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How Pink Floyd inspired Rush frontman Geddy Lee

Rush frontman and bassist Geddy Lee is one of the most iconic musicians of all time. Whether it be his iconic falsetto, incredible bass licks or perpetually bespectacled appearance, Geddy Lee is a unique phenomenon, one-third of and a vital cog in rock’s favourite trio. 

It is only fitting for a group so idiosyncratic that each of its members should be regarded so. Each of Rush’s members are virtuoso’s in their own right. The late rhythmic mastermind, Neil Peart, was a drummer of unprecedented technical ability, guitarist Alex Lifeson is one of the most dextrous and influential guitarists of all time, and Geddy Lee’s constantly forward-thinking, gritty basslines have also marked him out as one of the most instantly recognisable four-string slayers of the last 50 years.

Together the three members made Rush a prog/hard rock powerhouse. In addition to each member being individually influential, together, they created a band that musicians really can’t get enough of. Some of our favourite acts have listed Rush as having had a transformative effect on them. These include Jane’s Addiction, Nine Inch Nails, Smashing Pumpkins, Red Hot Chili Peppers and even Foo Fighters, to name but a few. 

It makes you wonder, then, who inspired Rush? It would only make sense that our favourite band’s favourite band would boast a vast array of influences, particularly given that Rush’s career was a long, winding odyssey assuming different styles. 

It is clear from listening to early Rush – and from interviews – that Black Sabbath, Led Zeppelin, Genesis, Yes and Jethro Tull all made an indelible sonic footprint on the brains of the progressive warlocks. This sentiment is also compounded by the unmistakably esoteric feel that underpins a lot of Rush’s songs. However, in a 2012 interview with The Quietus, Geddy Lee revealed another band that inspired him, and it may come as little or no surprise.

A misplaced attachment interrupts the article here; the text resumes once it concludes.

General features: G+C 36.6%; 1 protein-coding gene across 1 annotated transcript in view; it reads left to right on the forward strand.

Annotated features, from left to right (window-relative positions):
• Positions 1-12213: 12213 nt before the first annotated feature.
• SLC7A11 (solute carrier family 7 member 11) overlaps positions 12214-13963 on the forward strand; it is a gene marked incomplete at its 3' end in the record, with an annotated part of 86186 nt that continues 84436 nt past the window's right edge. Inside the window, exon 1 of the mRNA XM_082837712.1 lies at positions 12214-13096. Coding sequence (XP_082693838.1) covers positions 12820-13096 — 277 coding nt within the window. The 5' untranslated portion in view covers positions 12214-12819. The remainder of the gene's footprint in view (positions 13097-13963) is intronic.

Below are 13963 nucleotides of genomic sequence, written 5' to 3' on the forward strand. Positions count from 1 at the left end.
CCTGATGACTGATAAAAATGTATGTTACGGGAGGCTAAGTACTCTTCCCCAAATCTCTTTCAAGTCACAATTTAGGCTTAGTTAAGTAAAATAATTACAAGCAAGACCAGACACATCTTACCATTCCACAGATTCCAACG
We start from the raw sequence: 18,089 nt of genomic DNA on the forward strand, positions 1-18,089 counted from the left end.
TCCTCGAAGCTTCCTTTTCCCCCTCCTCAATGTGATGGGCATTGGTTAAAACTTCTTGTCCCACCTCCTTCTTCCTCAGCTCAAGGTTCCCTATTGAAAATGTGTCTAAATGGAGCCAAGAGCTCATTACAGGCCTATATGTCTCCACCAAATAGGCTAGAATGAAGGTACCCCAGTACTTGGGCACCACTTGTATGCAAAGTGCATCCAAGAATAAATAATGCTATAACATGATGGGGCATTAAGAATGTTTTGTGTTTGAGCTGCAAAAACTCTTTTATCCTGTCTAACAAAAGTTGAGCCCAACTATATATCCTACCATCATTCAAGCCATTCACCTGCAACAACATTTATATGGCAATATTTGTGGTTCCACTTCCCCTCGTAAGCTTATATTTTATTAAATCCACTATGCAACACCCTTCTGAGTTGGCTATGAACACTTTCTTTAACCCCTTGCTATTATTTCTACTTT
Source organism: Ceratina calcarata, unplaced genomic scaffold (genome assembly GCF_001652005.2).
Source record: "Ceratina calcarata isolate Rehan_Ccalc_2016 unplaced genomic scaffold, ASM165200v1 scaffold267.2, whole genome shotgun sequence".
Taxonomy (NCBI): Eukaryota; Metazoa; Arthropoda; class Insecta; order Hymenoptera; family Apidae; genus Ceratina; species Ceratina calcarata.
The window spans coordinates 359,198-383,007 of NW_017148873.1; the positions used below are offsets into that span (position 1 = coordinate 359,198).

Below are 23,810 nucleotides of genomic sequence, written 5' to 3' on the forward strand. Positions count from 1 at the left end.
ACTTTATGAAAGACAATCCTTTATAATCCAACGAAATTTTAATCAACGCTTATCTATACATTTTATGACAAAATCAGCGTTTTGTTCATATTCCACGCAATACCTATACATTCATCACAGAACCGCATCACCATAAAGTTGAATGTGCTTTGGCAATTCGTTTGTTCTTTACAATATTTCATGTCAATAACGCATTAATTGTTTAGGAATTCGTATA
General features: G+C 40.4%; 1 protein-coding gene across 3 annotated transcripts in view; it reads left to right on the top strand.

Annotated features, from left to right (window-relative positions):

Lee explained that Meddle, the sixth album from British pioneers Pink Floyd, had a particularly significant impact on his young intellect. In the interview, Lee also showed himself to be a true adherent of the Floyd, noting Meddle‘s importance in the band’s extensive back catalogue:

“That was probably the last Pink Floyd album before they went into their run of classics,” he said, adding: “Before their really big records. But… again… again… it was their show in Toronto that captivated me and fired the imagination. They opened that show with the whole of Meddle and immediately I could sense the possibilities were immense for this band.”

Pink Floyd had an impact on Geddy Lee. (Credit: Roger Tillberg / Alamy)

The Rush frontman continued: “It was really exciting because you could tell that something unique was happening. Where would they go next? Well, it was a great precursor to Dark Side of the Moon. There were genuine ‘echoes’ of that already in place. It remains my favourite because of that timing. That moment when a band really starts to hit its peak. I am aware of Syd Barrett’s Floyd but, in a musical sense, that was a different time, a different band.”

Not only does Geddy Lee transport us back to one of the most exciting and game-changing times in music, but he also offers us an insight into the inner workings of his brain at that historic moment in time. As he discusses witnessing Pink Floyd during that momentous period in their career, the discussion of the immense possibilities that he foresaw for Pink Floyd was nothing short of bang on the money. This is true when we heed just how cerebral and refined they became, a trajectory that continued until the 2014 album The Endless River.

The irony of Lee’s statement is that endless possibilities would soon become palpable for him too. In 1975, Rush would get their first taste of commercial success with their sophomore album, Fly by Night. This would set them off on their own journey through time and space, which gave us classics such as 2112 (1976), Permanent Waves (1980) and Moving Pictures (1981). Just like Pink Floyd, Rush would also delve into the profoundly erudite sphere in the ’80s when their use of electronics would mark an era of conceptual experimentation before they returned to their more traditional modus operandi at the end of the decade.

Listen to ‘Echoes’ by Pink Floyd, below.

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